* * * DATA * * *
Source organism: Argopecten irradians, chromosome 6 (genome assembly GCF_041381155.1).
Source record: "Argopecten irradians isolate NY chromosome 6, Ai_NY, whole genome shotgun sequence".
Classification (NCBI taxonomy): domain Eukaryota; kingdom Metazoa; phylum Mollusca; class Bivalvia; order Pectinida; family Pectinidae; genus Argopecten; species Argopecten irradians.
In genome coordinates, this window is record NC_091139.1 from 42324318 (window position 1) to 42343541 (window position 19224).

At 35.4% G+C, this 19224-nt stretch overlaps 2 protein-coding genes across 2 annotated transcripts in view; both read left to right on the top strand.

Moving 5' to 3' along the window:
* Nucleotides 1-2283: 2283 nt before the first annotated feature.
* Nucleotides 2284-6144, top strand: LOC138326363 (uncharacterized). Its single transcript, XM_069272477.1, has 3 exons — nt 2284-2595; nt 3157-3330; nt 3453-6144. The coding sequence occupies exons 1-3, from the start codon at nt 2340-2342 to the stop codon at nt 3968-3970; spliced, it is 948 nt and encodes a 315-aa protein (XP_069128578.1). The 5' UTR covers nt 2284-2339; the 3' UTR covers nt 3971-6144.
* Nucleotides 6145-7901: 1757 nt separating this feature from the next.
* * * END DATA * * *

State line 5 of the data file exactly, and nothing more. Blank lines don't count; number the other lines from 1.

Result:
At 35.4% G+C, this 19224-nt stretch overlaps 2 protein-coding genes across 2 annotated transcripts in view; both read left to right on the top strand.